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Cutting for Sign Hardcover – January 18, 1994


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Product Details

  • Hardcover: 247 pages
  • Publisher: Pantheon; 1st edition (January 18, 1994)
  • Language: English
  • ISBN-10: 0679411135
  • ISBN-13: 978-0679411130
  • Product Dimensions: 8.4 x 5.8 x 1 inches
  • Shipping Weight: 1 pounds
  • Average Customer Review: 5.0 out of 5 stars  See all reviews (5 customer reviews)
  • Amazon Best Sellers Rank: #1,367,916 in Books (See Top 100 in Books)

Editorial Reviews

From Publishers Weekly

Combining trenchant observations with an understated style, Langewiesche, a correspondent for the Atlantic , limns people and places on the troubled U.S.-Mexico border. Traveling from affluent San Diego, Calif., to poverty-ridden Brownsville, Tex., the author zig-zags across the frontier, describing border guards and human rights monitors, maquila managers (business technicians) and labor organizers and the frustration and foreboding among them all. In the ranching town of Marfa, Tex., he describes the long-running power struggle between Anglos and Mexicans and the position of an outsider, famed sculptor Donald Judd, who has established a nonprofit foundation and provides medical benefits for Mexican laborers: the ranchers consider him a subversive; the Mexicans call him a fool. In Ojinaga, Chihuahua, Langewiesche finds "one tough border town," corrupted by drugs. The book's title comes from customs agents who "cut for sign," looking for evidence (a tire track, a footprint) of illegal entry. They may be skilled, but, as the author observes: "There are 400 million crossings of the border every year, and the future belongs to free trade." The border, he concludes, is a "word game" and "more intricate than a simple boundary line." Mexico's problems, he notes, have become ours.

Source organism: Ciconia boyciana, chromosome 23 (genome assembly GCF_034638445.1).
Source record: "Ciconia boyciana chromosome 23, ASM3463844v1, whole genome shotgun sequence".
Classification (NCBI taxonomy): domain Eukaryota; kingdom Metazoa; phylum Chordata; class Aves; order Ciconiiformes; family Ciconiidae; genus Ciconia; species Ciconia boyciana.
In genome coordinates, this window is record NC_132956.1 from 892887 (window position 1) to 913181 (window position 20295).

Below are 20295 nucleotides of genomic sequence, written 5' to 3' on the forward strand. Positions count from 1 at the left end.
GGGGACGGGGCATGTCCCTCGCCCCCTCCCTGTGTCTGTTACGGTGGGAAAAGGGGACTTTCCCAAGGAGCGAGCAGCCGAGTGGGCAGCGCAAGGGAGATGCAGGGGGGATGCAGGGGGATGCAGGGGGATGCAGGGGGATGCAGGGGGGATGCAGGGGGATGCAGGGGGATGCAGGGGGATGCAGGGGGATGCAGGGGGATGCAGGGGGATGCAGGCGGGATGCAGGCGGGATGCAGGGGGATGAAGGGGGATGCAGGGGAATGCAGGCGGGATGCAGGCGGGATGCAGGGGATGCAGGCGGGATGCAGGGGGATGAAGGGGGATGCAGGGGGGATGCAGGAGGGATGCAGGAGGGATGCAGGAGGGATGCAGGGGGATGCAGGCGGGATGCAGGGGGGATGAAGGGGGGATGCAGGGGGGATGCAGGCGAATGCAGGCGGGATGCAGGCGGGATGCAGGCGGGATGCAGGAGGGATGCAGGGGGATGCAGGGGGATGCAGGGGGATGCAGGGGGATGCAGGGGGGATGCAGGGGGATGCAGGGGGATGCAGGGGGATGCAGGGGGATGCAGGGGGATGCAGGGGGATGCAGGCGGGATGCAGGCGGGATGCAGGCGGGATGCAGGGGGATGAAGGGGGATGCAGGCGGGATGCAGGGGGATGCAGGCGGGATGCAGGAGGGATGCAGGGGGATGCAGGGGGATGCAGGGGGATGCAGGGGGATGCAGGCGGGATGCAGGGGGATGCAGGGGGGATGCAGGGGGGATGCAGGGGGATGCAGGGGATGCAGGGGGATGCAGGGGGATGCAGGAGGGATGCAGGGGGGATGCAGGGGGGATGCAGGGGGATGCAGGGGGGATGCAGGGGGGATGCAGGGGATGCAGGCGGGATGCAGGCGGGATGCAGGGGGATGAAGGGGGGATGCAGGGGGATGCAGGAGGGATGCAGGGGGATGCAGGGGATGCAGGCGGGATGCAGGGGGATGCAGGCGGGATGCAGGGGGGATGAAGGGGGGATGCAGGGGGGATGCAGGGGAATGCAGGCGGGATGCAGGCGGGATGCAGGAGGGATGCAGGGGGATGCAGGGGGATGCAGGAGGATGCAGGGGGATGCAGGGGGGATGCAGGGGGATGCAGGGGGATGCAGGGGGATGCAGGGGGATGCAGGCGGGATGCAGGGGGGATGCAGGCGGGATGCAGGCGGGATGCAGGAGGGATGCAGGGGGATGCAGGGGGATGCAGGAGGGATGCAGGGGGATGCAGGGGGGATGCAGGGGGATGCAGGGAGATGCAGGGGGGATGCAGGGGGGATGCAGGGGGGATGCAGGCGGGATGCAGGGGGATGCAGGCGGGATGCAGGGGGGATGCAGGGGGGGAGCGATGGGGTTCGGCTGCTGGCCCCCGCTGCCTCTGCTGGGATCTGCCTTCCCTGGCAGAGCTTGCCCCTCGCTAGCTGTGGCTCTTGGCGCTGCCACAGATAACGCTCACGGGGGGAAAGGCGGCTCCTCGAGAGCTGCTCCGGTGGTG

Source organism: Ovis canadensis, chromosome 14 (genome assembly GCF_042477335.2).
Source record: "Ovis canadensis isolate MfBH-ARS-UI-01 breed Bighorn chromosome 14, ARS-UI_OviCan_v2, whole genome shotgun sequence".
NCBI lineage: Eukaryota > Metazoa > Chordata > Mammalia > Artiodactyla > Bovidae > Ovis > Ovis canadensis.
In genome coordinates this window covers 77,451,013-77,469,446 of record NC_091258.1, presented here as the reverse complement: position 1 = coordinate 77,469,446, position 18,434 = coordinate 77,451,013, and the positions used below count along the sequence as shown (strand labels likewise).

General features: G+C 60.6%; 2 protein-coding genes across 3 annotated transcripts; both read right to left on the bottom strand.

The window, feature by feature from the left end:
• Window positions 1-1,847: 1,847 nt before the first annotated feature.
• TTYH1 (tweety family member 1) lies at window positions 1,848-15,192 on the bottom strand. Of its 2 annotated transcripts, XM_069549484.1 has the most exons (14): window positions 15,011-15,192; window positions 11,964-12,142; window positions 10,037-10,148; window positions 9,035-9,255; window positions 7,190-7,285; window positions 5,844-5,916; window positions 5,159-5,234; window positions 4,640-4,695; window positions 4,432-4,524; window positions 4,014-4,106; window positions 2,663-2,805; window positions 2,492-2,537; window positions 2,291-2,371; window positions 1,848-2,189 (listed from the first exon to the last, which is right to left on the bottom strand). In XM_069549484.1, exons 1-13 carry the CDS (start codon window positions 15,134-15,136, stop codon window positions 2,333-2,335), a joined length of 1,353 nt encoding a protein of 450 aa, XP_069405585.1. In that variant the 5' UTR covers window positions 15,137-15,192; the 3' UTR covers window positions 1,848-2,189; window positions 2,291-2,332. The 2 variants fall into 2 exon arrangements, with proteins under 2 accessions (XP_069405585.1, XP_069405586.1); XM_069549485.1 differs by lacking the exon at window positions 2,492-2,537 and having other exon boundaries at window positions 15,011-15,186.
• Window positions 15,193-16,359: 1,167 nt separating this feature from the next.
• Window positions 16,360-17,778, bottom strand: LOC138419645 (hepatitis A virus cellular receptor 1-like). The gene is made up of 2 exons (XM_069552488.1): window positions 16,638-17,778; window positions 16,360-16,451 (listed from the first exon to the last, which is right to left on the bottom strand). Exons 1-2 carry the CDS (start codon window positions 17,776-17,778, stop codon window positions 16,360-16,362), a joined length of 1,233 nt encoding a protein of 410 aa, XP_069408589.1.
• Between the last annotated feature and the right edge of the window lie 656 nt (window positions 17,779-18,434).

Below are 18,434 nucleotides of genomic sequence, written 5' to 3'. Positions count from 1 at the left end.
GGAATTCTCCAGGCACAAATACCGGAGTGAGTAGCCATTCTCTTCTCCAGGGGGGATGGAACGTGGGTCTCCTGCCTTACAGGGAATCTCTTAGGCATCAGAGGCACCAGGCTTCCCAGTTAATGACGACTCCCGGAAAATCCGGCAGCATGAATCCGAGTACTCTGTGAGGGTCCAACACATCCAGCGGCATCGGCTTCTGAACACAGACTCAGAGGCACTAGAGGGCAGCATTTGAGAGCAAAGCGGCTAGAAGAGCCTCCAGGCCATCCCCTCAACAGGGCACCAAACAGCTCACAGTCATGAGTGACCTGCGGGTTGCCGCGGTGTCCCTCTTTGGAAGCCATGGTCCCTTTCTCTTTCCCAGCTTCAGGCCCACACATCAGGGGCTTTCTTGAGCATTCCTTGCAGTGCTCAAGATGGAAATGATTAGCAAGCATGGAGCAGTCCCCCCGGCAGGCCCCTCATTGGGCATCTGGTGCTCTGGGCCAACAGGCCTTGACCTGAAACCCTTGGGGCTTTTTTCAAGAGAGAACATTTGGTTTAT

Copyright 1993 Reed Business Information, Inc.

From Library Journal

Langewiesche has lived and worked near the U.S.-Mexico border and wrote an extensive piece on the topic for the Atlantic in 1992. This book expands on his experiences in cities such as San Diego, Tijuana, Nogales, Mexicali, and El Paso, as well as in rural areas. He meets ranchers, farmers, Border Patrol agents, civil rights activists, artists, and many others from both countries. He also provides some historical background on relations between the United States and Mexico, from the Mexican Revolution to the drug trade. Although a less intimate account than Luis Urrea's Across the Wire ( LJ 1/93), this well-written volume is a thoughful introduction to the complex people and issues of the borderlands. Recommended. Previewed in Prepub Alert, LJ 9/15/93.
- Gwen Gregory, U.S. Courts Lib., Phoenix
Copyright 1993 Reed Business Information, Inc.

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28 of 30 people found the following review helpful By bglkcty@wcc.net on December 27, 1998
Format: Paperback